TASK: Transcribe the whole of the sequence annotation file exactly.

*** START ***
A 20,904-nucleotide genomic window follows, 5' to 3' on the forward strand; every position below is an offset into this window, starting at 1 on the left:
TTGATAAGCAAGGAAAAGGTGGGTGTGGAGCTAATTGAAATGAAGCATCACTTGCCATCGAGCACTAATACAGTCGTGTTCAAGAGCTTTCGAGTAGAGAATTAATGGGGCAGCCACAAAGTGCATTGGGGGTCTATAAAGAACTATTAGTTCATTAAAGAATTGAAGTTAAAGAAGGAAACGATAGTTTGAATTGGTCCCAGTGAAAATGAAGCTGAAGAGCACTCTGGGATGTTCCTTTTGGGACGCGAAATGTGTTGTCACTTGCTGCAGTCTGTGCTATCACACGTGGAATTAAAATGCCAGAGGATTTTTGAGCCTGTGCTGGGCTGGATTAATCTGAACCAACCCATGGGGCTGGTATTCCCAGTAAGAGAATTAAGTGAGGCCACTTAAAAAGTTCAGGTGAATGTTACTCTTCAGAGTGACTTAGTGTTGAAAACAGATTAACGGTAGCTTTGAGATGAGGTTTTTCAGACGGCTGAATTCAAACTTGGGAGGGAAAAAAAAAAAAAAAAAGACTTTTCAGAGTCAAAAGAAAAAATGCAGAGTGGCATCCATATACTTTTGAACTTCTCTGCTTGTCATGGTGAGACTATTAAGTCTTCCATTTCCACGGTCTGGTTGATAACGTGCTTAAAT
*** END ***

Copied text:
A 20,904-nucleotide genomic window follows, 5' to 3' on the forward strand; every position below is an offset into this window, starting at 1 on the left:
TTGATAAGCAAGGAAAAGGTGGGTGTGGAGCTAATTGAAATGAAGCATCACTTGCCATCGAGCACTAATACAGTCGTGTTCAAGAGCTTTCGAGTAGAGAATTAATGGGGCAGCCACAAAGTGCATTGGGGGTCTATAAAGAACTATTAGTTCATTAAAGAATTGAAGTTAAAGAAGGAAACGATAGTTTGAATTGGTCCCAGTGAAAATGAAGCTGAAGAGCACTCTGGGATGTTCCTTTTGGGACGCGAAATGTGTTGTCACTTGCTGCAGTCTGTGCTATCACACGTGGAATTAAAATGCCAGAGGATTTTTGAGCCTGTGCTGGGCTGGATTAATCTGAACCAACCCATGGGGCTGGTATTCCCAGTAAGAGAATTAAGTGAGGCCACTTAAAAAGTTCAGGTGAATGTTACTCTTCAGAGTGACTTAGTGTTGAAAACAGATTAACGGTAGCTTTGAGATGAGGTTTTTCAGACGGCTGAATTCAAACTTGGGAGGGAAAAAAAAAAAAAAAAAGACTTTTCAGAGTCAAAAGAAAAAATGCAGAGTGGCATCCATATACTTTTGAACTTCTCTGCTTGTCATGGTGAGACTATTAAGTCTTCCATTTCCACGGTCTGGTTGATAACGTGCTTAAAT